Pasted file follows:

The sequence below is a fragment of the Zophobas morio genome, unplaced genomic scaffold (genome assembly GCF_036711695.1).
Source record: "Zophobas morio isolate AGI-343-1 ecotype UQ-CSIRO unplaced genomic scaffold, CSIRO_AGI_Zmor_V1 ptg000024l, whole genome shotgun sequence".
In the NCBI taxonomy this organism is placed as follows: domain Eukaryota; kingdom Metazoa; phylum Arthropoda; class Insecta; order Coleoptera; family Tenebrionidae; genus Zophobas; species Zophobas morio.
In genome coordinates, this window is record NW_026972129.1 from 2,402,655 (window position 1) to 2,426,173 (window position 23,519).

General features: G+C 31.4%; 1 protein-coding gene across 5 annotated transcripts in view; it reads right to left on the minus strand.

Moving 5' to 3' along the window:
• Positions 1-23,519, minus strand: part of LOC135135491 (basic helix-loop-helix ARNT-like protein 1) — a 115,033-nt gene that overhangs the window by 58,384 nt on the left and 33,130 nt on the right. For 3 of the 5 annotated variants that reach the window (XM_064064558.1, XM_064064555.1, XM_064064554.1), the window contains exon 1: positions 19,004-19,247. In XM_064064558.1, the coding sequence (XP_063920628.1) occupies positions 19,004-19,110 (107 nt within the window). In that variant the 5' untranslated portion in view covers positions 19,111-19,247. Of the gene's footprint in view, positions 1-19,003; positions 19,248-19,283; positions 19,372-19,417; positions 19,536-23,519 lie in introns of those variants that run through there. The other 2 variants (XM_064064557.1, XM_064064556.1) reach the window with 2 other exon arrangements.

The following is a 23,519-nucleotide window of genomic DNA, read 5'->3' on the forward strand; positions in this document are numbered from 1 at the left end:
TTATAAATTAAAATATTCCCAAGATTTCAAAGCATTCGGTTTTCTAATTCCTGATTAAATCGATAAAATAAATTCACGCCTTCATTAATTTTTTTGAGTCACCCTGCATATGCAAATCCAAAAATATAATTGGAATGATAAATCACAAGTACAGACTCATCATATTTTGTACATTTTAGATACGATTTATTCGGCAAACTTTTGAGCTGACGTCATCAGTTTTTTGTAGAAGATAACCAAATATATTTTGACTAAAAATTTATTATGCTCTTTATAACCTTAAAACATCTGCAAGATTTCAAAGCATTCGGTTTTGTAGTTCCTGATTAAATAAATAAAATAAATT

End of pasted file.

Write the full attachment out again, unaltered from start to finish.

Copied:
The sequence below is a fragment of the Zophobas morio genome, unplaced genomic scaffold (genome assembly GCF_036711695.1).
Source record: "Zophobas morio isolate AGI-343-1 ecotype UQ-CSIRO unplaced genomic scaffold, CSIRO_AGI_Zmor_V1 ptg000024l, whole genome shotgun sequence".
In the NCBI taxonomy this organism is placed as follows: domain Eukaryota; kingdom Metazoa; phylum Arthropoda; class Insecta; order Coleoptera; family Tenebrionidae; genus Zophobas; species Zophobas morio.
In genome coordinates, this window is record NW_026972129.1 from 2,402,655 (window position 1) to 2,426,173 (window position 23,519).

General features: G+C 31.4%; 1 protein-coding gene across 5 annotated transcripts in view; it reads right to left on the minus strand.

Moving 5' to 3' along the window:
• Positions 1-23,519, minus strand: part of LOC135135491 (basic helix-loop-helix ARNT-like protein 1) — a 115,033-nt gene that overhangs the window by 58,384 nt on the left and 33,130 nt on the right. For 3 of the 5 annotated variants that reach the window (XM_064064558.1, XM_064064555.1, XM_064064554.1), the window contains exon 1: positions 19,004-19,247. In XM_064064558.1, the coding sequence (XP_063920628.1) occupies positions 19,004-19,110 (107 nt within the window). In that variant the 5' untranslated portion in view covers positions 19,111-19,247. Of the gene's footprint in view, positions 1-19,003; positions 19,248-19,283; positions 19,372-19,417; positions 19,536-23,519 lie in introns of those variants that run through there. The other 2 variants (XM_064064557.1, XM_064064556.1) reach the window with 2 other exon arrangements.

The following is a 23,519-nucleotide window of genomic DNA, read 5'->3' on the forward strand; positions in this document are numbered from 1 at the left end:
TTATAAATTAAAATATTCCCAAGATTTCAAAGCATTCGGTTTTCTAATTCCTGATTAAATCGATAAAATAAATTCACGCCTTCATTAATTTTTTTGAGTCACCCTGCATATGCAAATCCAAAAATATAATTGGAATGATAAATCACAAGTACAGACTCATCATATTTTGTACATTTTAGATACGATTTATTCGGCAAACTTTTGAGCTGACGTCATCAGTTTTTTGTAGAAGATAACCAAATATATTTTGACTAAAAATTTATTATGCTCTTTATAACCTTAAAACATCTGCAAGATTTCAAAGCATTCGGTTTTGTAGTTCCTGATTAAATAAATAAAATAAATT